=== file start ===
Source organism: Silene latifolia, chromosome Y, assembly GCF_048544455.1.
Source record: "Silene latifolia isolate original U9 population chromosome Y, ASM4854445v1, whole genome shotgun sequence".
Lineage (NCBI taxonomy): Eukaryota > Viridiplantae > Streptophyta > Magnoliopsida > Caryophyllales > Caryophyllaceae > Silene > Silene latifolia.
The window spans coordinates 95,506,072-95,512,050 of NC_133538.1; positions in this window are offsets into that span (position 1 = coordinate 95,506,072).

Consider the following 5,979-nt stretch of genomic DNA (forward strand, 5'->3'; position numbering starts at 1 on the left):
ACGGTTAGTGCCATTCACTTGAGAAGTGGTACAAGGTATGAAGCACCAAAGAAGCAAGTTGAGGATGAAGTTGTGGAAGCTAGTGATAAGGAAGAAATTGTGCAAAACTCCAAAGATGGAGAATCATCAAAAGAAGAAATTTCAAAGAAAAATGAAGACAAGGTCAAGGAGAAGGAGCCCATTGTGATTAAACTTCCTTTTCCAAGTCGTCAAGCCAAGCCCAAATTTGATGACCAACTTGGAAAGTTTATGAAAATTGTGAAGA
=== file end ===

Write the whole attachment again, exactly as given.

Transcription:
Source organism: Silene latifolia, chromosome Y, assembly GCF_048544455.1.
Source record: "Silene latifolia isolate original U9 population chromosome Y, ASM4854445v1, whole genome shotgun sequence".
Lineage (NCBI taxonomy): Eukaryota > Viridiplantae > Streptophyta > Magnoliopsida > Caryophyllales > Caryophyllaceae > Silene > Silene latifolia.
The window spans coordinates 95,506,072-95,512,050 of NC_133538.1; positions in this window are offsets into that span (position 1 = coordinate 95,506,072).

Consider the following 5,979-nt stretch of genomic DNA (forward strand, 5'->3'; position numbering starts at 1 on the left):
ACGGTTAGTGCCATTCACTTGAGAAGTGGTACAAGGTATGAAGCACCAAAGAAGCAAGTTGAGGATGAAGTTGTGGAAGCTAGTGATAAGGAAGAAATTGTGCAAAACTCCAAAGATGGAGAATCATCAAAAGAAGAAATTTCAAAGAAAAATGAAGACAAGGTCAAGGAGAAGGAGCCCATTGTGATTAAACTTCCTTTTCCAAGTCGTCAAGCCAAGCCCAAATTTGATGACCAACTTGGAAAGTTTATGAAAATTGTGAAGA